Written by Lauren Gussis of “Dexter” and “Once Upon a Time” fame, the Netflix original series features Disney star Debby Ryan and Alyssa Milano, with Dallas Roberts filling the role based on Alverson’s experiences. It is the tale of a bullied teenager who – with the help of an attorney turned pageant coach who soon realizes he’s in over his head – turns to pageants to exact her revenge. The “darkly comedic” 13-episode series debuted Aug. 10 and has been picked up for a second season.

“It’s just fun,” Alverson said of the show and its creation process. “I get to do a cameo in the first episode. I did a few lines, but I think only one made it in. It was very surreal to sit on the set with all these famous people with a chair that said ‘Insatiable’ on the back and know this is my story.”

In its early stages, the show received strong criticism that it “fat-shamed” young women and was detrimental to their self-confidence. One woman led a petition for the show’s cancellation.

It wasn’t a surprise to Alverson.

“The woman is an international spokesperson on this issue and basically saw an opportunity,” he said. “After the show was released, her petition essentially died because it falsely represented the show and, in fact, the show does the exact opposite.

“The show is satire and is off-cuff humor, but it does show the negative effects of many different types of bullying and the results of being a victim of bullying,” he said. “It’s a comedy, but the show’s design is to evoke conversation, which clearly it has.”

His Hollywood moment

Since 2014, Alverson has traversed the strange path to Hollywood. Again, the word “surreal” comes to mind.

“I coach differently,” Alverson said. “I get why people say pageants are shallow and superficial. One of my lines in the (TLC) show was, ‘Life is a pageant.’

“It was true then, and it’s true today. It is. Everywhere you go. If it’s not, why are you dressing your kid cute for picture day? It’s how it affects you and what you do with it.”

Alverson described himself as “very lucky and very fortunate” to have met people who are successful. He credits his journey with those meetings.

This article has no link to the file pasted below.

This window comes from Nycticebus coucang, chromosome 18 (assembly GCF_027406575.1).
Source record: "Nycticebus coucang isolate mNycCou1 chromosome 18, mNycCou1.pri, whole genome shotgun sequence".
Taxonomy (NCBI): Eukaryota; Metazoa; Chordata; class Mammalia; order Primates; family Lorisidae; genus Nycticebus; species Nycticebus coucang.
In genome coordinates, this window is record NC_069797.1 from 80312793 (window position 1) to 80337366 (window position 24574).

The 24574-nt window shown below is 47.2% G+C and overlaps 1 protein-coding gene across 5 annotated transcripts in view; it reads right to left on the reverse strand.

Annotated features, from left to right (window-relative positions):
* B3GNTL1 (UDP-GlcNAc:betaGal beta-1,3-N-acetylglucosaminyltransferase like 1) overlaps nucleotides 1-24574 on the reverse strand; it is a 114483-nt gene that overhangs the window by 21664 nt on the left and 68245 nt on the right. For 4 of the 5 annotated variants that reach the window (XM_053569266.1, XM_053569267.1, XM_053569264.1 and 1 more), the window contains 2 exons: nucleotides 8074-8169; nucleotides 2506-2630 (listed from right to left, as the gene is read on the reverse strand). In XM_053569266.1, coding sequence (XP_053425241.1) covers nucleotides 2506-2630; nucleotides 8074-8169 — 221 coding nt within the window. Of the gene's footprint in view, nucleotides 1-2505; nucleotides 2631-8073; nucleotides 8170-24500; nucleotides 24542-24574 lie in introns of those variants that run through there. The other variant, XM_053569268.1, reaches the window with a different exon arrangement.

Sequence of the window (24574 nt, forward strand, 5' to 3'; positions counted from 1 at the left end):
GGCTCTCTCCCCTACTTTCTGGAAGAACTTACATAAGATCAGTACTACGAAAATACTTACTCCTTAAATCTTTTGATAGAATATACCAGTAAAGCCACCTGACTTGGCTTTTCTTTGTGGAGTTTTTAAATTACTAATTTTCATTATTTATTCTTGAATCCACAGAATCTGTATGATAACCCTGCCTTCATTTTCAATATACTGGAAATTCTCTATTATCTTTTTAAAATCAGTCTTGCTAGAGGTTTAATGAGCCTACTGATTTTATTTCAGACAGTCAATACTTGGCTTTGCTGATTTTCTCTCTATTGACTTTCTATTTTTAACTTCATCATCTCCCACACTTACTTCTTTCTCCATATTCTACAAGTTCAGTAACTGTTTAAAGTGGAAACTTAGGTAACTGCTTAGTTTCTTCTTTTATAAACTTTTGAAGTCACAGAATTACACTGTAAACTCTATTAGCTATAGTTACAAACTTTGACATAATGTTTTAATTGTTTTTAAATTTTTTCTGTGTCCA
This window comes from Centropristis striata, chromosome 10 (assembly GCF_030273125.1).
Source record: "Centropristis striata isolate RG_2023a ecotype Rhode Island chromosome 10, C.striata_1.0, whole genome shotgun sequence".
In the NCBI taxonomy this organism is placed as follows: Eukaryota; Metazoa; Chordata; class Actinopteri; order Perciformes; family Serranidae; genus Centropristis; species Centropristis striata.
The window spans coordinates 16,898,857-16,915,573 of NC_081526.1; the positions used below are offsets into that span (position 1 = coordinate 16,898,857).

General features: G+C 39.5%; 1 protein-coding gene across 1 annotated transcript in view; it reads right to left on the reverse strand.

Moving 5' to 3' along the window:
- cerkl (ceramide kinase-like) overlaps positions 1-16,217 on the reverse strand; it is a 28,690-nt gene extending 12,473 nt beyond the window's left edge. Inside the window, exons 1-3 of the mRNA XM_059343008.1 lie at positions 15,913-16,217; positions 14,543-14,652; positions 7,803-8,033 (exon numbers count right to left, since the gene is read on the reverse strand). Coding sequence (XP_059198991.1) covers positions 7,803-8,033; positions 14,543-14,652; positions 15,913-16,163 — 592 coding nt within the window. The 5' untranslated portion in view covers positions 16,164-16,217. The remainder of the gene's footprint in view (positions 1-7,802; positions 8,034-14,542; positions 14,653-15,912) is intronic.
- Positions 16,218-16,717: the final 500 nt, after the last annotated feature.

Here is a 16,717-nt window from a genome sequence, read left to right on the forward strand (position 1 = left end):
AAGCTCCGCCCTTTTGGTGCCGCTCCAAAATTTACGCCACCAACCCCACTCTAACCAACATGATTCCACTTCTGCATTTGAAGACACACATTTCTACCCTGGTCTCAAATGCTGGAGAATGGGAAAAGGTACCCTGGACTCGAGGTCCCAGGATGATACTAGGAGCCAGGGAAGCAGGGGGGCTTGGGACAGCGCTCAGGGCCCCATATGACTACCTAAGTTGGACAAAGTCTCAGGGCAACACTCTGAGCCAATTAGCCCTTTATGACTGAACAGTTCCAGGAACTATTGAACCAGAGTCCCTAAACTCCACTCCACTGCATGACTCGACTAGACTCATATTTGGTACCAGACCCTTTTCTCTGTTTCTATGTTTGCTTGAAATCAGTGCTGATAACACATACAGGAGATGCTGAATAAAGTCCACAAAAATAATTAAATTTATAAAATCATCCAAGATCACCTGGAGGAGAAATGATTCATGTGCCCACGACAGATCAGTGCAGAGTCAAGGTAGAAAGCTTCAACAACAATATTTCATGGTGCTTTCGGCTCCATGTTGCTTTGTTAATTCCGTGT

“We all have ideas of what we would love for our life to be,” he said. “As a child, I wanted to be an ambassador. I remember watching TV and visualizing myself in it. Little did I know that one day, that would become true.

“When I coach, I tell my clients to be prepared for the unexpected, but also be prepared to move in any circumstances and direction you’re in,” he said. “That’s what I’ve tried to do – be prepared for what comes my way and be thankful for it all.”

So, what’s next on Alverson’s to-do list?

“My grandfather told me he always wanted to learn something new every day,” Alverson said. “If other opportunities present themselves to be on TV, I’m all for it. I want to travel more. I’m always intrigued with people. I want to spend more time with my grandchildren.

“I’m a big Romans 8:28 guy – ‘And we know that in all things God works for the good of those who love him, who have been called according to his purpose,’” he said. “I’m not a celebrity. I’ve been to Beverly Hills and Hollywood. I’ve seen superstars, people who’ve been famous all my life. It was fun, but I hope – at the end of it all – I want to have made a difference when it counted the most.

“Because you know, the thing is, it could all be gone tomorrow,” Alverson said. “So, don’t get lost in who you really are. I am still the guy who likes to ski on Gantt Lake, who goes to Walmart. But today, I’m planning on going to a premiere for a TV show.”

This story originally appeared in Alabama Living.

(Courtesy of Alabama NewsCenter)

9 hours ago

UAB Head Football Coach Bill Clark: The heart of a champion

It’s halftime of the game against the Louisiana Tech University Bulldogs. The University of Alabama at Birmingham (UAB) Blazers are facing a tough conference opponent on the road.

“We went into halftime. It was close. I can’t remember the score,” said UAB Head Football Coach Bill Clark. “One of those feelings coming out in the second half, I felt good. We won it going away in the fourth quarter, which is what you want to see. Finish. [Winning] it going away in the fourth quarter against a good team on the road, I thought, ‘That’s what a championship team looks like.’”

The Blazers were tied with the Bulldogs, 7-7, at the half, then scored 21 unanswered points after halftime to win 28-7 in that October game.

‘A winner’

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Clark knows what a championship team looks like because he has championship mettle, says everyone who knows him.

“Bill Clark is a winner,” said Royal Cup Coffee CEO Emeritus Hatton Smith, a key fundraiser for the team. “He’s won every place he’s been, from Prattville [High School] to Jacksonville [State University]and [at UAB]. With two years of no football, he kept most of his staff together. … He has remained loyal to the UAB program and has become a very valuable commodity. … We are very fortunate we have a winner as our football coach.”